Southwest Takes Big Hit From DOT for 2022 Holiday Fiasco

Agency levies $140M fine; airline says it's 'grateful to have reached a consumer-friendly settlement'
By Jenn Gidman,  Newser Staff
Posted Dec 18, 2023 6:29 AM CST
Southwest Takes Big Hit From DOT for 2022 Holiday Fiasco
A traveler walks through the Southwest ticketing counter area at Los Angeles International Airport in Los Angeles on April 18.   (AP Photo/Jae C. Hong)

If you were caught up in Southwest's holiday chaos last year and found yourself at any point muttering, "Someone's got to pay for this," your wish has been granted. The Department of Transportation on Monday announced it's hitting the airline with a $140 million fine, one of the largest civil sanctions it has ever levied, reports CNN Business. The DOT noted Southwest has already paid out more than $600 million to compensate passengers, but also that the fine was issued "for numerous violations of consumer protection laws during and after the operational failures," such as poor communication with passengers and not getting refunds out to them quickly enough.

Factor in lost revenue and other costs, and Southwest says it lost nearly $915 million after taxes over the 10-day fiasco, which led to almost 17,000 canceled flights and 2 million affected customers. It will pay $35 million to the US government, while most of the rest of the fine will be set aside in a fund to compensate future Southwest passengers. "This penalty should put all airlines on notice to take every step possible to ensure that a meltdown like this never happens again," Transportation Secretary Pete Buttigieg said, per the AP.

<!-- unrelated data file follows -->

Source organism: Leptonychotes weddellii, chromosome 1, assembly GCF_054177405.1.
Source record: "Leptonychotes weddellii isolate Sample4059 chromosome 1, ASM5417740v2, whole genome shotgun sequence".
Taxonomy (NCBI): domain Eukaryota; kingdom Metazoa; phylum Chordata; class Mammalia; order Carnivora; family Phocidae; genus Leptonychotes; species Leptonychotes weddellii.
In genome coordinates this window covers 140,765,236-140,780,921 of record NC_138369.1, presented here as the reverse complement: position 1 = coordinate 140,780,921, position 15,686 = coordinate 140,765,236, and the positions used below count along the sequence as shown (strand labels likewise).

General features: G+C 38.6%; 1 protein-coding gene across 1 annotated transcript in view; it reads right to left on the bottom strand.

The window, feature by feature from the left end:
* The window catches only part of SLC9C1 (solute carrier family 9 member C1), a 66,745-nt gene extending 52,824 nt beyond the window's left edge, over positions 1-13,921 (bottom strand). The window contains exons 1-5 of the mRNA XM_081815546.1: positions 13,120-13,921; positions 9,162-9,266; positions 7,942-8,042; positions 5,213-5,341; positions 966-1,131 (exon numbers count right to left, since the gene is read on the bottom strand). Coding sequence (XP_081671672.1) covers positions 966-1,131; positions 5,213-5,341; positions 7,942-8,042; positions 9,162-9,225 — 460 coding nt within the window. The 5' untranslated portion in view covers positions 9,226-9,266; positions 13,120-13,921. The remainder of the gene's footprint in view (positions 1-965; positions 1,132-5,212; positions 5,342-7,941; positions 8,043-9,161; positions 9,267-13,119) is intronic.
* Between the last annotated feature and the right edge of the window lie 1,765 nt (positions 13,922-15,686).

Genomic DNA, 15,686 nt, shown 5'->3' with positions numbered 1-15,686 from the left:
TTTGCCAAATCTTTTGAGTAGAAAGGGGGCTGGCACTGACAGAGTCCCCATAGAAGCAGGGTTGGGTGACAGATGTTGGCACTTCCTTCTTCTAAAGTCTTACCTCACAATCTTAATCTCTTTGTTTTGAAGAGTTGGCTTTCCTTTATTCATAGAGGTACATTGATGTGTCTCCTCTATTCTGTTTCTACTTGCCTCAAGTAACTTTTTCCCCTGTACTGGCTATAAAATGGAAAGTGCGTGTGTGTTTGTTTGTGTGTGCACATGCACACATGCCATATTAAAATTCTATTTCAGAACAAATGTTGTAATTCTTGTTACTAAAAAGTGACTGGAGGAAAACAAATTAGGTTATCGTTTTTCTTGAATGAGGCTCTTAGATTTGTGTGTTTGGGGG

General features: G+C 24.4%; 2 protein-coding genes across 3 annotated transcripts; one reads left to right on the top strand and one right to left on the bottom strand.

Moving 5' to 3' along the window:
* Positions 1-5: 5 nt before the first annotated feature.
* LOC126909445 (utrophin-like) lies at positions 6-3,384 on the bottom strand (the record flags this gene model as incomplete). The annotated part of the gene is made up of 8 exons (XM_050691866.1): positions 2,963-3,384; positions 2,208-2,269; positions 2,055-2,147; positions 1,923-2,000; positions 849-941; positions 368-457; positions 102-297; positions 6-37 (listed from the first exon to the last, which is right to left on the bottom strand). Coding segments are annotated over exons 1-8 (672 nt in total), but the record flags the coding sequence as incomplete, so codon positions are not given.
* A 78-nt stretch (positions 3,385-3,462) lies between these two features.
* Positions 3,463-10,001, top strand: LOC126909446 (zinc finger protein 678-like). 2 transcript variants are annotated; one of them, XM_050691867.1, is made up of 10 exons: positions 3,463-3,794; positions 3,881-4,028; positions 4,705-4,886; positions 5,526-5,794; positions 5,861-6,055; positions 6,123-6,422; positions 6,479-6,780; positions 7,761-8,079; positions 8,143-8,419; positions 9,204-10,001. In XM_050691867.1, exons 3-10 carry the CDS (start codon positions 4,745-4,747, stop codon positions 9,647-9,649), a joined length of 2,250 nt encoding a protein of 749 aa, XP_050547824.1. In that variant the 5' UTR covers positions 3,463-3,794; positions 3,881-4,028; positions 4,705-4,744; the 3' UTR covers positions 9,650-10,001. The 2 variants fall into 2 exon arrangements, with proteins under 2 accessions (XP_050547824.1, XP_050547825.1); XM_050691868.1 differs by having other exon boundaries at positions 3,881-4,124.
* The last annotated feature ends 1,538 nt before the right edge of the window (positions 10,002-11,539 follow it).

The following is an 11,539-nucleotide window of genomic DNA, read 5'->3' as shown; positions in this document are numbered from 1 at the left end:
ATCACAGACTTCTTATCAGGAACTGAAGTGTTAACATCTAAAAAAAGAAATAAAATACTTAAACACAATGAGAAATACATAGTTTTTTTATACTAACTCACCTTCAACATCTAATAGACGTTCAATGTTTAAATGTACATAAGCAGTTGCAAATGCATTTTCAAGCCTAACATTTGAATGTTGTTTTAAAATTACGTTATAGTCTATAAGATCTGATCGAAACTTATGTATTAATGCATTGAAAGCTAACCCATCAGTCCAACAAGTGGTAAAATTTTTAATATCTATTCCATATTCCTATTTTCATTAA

Southwest, for its part, says it has "learned from the event," and that it was "grateful to have reached a consumer-friendly settlement." Its CEO, Bob Jordan, also put out a statement noting the airline had made "significant investments" to improve operations and "bolster overall preparedness for winter operations," per the New York Times. Last year's mass cancellation occurred after winter storms hit the airline's hubs in Denver and Chicago, setting off a chain of scheduling issues that Southwest's system couldn't adequately handle. Customers who tried to reach the airline complained of busy signals or being trapped on hold for hours, with some complaining they received no direct notifications from Southwest about what was happening. (More Southwest Airlines stories.)

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